Of drag queens, homosexuals and con artists

In 1980 my husband and I were on a summer mission in the Caribbean with our church. We went to work with the native people to replace the roof on their old church building, paint the church walls, and help with a Bible School for 200 children. We hadn’t planned on adopting a newborn baby whose mother died in childbirth, but that was exactly what happened. We paid a lawyer on St. Vincent $20.00 US and he did the legal work making her our daughter and then we began the Visa process. I want to introduce you to our daughter, Joyce, because she is the only person I know who consistently lives what I have been writing about the past two days based on Samuel Johnson’s quote

The true measure of a man is how he treats someone who can do him absolutely no good.

In many ways, Joyce suffers many of the same insults Samuel Johnson had to suffer in his young adulthood. Through many unfortunate events surrounding her birth and sequelae from a birth defect, Joyce was left with both expressive and receptive aphasia. Aphasia is the inability to process information correctly. Psychological testing uncovered that she is only able to understand about 11% of everything she hears. Moreover, she will always be about age 12 in her psychosocial development because of it. She switches from childlike to mature at the snap of your fingers like a pubescent middle-school child does.

Fortunately, however, God has given Joyce gifts in mathematical calculation, physical strength and eye-hand coordination. In this way she has been able to excel in certain areas. She won awards in athletics in school and in organizational excellence as a supply supervisor in the Navy. However, her inability to understand and her immature behaviors have made her the brunt of many a cruel joke orchestrated by  sadistic people of all ages, including teachers. We stopped giving her birthday parties with external invitations when no one would show up even though we’d invite her whole Sunday School class and ask the parents to please bring their daughters for Joyce’s special day. She was abused on the bus riding to school and taunted on the play ground. She was punished for things she didn’t do because she didn’t understand she was being set up. As I read about Samuel Johnson, I think about Joyce.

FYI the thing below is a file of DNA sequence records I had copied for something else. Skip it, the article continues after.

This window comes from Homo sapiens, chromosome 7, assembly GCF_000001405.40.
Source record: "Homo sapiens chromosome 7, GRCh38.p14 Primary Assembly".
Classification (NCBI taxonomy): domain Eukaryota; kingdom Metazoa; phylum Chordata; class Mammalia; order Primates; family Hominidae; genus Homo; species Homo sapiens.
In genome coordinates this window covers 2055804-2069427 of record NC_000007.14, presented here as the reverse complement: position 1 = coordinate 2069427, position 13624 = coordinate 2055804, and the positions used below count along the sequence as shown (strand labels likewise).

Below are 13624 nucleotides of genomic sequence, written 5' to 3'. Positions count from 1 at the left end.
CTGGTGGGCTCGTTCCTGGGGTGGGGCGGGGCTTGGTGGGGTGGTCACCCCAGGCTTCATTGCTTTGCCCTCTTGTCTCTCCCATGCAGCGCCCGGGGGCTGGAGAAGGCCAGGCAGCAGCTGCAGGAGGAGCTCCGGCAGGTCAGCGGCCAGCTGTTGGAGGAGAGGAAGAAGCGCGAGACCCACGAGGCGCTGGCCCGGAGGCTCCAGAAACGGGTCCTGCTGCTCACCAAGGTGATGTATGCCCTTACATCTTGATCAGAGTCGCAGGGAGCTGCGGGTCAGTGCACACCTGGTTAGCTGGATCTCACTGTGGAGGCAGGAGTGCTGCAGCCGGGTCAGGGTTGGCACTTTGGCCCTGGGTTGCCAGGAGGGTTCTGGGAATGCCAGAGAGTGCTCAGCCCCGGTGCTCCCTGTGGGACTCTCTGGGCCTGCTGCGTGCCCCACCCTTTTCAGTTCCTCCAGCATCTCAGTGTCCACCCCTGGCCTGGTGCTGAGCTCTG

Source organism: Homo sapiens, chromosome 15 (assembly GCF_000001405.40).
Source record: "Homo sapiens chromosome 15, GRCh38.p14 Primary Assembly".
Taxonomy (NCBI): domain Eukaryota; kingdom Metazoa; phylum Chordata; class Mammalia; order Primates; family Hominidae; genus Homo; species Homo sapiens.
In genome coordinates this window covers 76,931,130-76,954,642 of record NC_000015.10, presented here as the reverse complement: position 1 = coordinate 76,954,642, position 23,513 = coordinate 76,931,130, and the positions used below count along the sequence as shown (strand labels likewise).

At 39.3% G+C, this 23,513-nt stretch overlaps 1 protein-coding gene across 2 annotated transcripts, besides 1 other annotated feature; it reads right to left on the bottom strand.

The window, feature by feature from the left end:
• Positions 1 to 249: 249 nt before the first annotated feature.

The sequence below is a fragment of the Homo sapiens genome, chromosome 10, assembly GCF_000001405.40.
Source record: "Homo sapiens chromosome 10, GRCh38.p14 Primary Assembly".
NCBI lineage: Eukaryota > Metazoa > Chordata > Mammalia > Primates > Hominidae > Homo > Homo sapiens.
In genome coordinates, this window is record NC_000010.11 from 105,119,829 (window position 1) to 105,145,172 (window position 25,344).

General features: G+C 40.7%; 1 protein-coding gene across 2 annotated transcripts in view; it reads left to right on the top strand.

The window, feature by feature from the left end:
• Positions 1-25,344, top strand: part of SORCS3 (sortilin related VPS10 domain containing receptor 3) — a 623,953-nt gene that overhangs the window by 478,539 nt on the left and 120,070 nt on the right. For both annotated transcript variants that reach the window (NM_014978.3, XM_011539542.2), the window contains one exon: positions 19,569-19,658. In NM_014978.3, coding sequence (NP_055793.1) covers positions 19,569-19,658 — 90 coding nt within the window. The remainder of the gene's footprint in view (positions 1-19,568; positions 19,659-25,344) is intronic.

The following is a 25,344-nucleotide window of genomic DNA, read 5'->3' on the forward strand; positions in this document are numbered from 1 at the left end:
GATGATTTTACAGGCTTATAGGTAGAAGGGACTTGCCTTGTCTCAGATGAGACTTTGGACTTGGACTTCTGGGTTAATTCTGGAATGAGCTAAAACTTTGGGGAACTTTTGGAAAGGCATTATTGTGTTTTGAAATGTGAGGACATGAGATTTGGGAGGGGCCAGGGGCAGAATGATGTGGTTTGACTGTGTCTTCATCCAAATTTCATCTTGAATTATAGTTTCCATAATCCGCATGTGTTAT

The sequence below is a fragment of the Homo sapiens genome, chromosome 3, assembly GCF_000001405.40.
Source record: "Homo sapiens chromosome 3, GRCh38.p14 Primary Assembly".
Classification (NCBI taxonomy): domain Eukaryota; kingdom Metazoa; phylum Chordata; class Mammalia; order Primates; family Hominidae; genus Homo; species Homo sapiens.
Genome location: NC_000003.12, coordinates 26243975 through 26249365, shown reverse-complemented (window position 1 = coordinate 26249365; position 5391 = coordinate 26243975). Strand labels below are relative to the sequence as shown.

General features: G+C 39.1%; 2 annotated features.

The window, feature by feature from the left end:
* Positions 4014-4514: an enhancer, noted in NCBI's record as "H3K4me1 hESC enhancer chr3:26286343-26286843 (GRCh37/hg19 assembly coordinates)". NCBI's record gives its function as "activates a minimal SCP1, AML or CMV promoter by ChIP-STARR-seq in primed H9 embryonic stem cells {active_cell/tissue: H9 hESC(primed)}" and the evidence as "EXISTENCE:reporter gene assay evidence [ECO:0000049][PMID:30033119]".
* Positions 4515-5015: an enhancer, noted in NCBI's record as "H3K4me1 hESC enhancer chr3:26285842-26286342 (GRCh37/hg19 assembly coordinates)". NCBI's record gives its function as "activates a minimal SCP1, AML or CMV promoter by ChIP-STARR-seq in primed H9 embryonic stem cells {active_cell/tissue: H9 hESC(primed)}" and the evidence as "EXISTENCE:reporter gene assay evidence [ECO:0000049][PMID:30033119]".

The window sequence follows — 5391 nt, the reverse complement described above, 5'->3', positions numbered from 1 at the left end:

No matter how Joyce is treated, she always loves in return. I marvel at that. Perhaps it is her “defect,” her brain scramble, but she holds no malice. Sometimes I ache inside for her, but she is who she is, and with all that is “wrong” with her, she certainly has the love part right. At the end of Joyce’s time in high school people crowded around her and wrote beautiful things in her year book. They wrote, “I am sorry, Joyce, for how I treated you. You always treated me kindly and I was never nice to you.” Another said, “I will always remember how you loved everyone. Have a good life. You deserve it.” These comments went on and on for pages. Joyce had made a difference in her high school!

Joyce is now 31 years old. She is still a master organizer, woman of incredible physical strength and she sleeps with Sponge Bob under her Nemo blanket. As an adult, she, like Samuel Johnson, surrounds herself with those who accept her: drag queens, homosexuals, and con artists who know when she gets paid. I thank God every day for her good friend, Mary, who shares apartment expenses with her and watches over her. He answered a mother’s prayer.

Now lest you think, I am looking down upon those parents of children in Joyce’s Sunday School class because they wouldn’t bring their daughters to a “less than perfect child’s” birthday party, I urge you to come back tomorrow where I show you I.am.that.parent.

Learning to love,



8 comments on “Of drag queens, homosexuals and con artists